Steve Mezak, CEO of Accelerance, member of Forbes Technology Council
And now on to the key factor for most businesses, the cost. Both approaches involve expenses such as salaries/hourly rates, taxes, recruitment activities, office space, communication, management, traveling, oversight, etc.
Of course, in the case of an in-house team, the key point is salary, but remember that you’ll need more than 1 or 2 employees. The average annual salaries of IT experts, as of April 2018, according to Glassdoor, are the following:
- Web developer – $88,000
- iOS developer – $108,000
- Android developer – $98,000
- Back-end developer – $70,000
- Web designer – $56,000
- Project Manager – $80,000
- Data Scientist – $120,000
Add it all up and you might be paying hundreds of thousands of dollars per year for your team’s salaries only. Plus, if you’re not able to find the right people on your own, you’ll have to pay to an IT-recruiting agency.
And don’t forget about staff training, bonuses, insurance, paid sick leaves, taxes. Bottom line: an in-house development team is costly.
In regards to outsourcing, it might cost you less compared to in-house developers, though it is still a solid investment. Thinking of it as a cheap option would be a costly mistake – pun unintentional but accurate.
It’s similar when choosing the cheapest bidder. A typical software development house will charge you an hourly rate according to their estimation of your project.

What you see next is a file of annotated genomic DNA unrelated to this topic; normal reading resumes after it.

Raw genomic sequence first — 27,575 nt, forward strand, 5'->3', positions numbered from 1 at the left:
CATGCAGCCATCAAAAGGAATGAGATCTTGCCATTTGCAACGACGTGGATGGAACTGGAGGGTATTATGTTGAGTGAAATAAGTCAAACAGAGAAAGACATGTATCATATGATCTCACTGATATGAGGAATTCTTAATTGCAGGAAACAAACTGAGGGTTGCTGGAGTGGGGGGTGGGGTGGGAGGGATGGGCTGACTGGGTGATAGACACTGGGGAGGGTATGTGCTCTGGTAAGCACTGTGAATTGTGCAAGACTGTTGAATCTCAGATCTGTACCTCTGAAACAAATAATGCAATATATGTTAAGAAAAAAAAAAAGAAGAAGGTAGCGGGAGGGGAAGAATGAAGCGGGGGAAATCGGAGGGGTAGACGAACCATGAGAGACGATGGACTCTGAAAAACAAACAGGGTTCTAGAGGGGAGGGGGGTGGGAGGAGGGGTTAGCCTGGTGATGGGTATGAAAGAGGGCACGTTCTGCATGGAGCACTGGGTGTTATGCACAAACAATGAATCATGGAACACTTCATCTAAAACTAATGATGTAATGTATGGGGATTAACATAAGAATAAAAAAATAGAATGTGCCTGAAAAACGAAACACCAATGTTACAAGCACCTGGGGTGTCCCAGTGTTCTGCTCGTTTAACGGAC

As a rule, hourly rates are in the range of $50 to $150 per hour, and may be even over $200 in some cases.
In terms of total project costs, consider this: on average you’ll spend $6,000 to $15,000 to build a custom designed website (as reported by Website Builder Expert), and $150,000 to $450,000 to build a mobile app for business, according to Upwork research.
Comparison: major aspects
Moving on to summarizing our concerns about in-house versus outsourcing, let’s put together a comparison of the key aspects of both approaches.
Both in-house team and outsourcing require an understanding of skills, patience, and diligence. While outsourcing to a software house may seem more cost-efficient, having in-house experts hired will undoubtedly provide more benefits in the long term.
And actually, most businesses often use a mix of both approaches at the same time. Small companies, especially, tend to focus on sales, marketing, and customer support, while outsourcing tasks such as graphic design, web/mobile development, bug fixing, etc.
Concerns about in-house teams and outsourcing companies are subjective. As a business owner, you always have the control over any team to make things right. Top-notch development companies will always tailor their resources to meet your demands.
If you really have to choose between the two, consider three key things – budget, project scope, and deadlines. If you’re wondering how to find a proper outsourcing company, check our previous blog post.
If you plan to build something on a scale of Uber or PayPal, an in-house team would probably be the better choice because of the lasting commitment of the team members who share the company’s business vision.
And don’t forget that you are building a business, not just a mobile app or a website.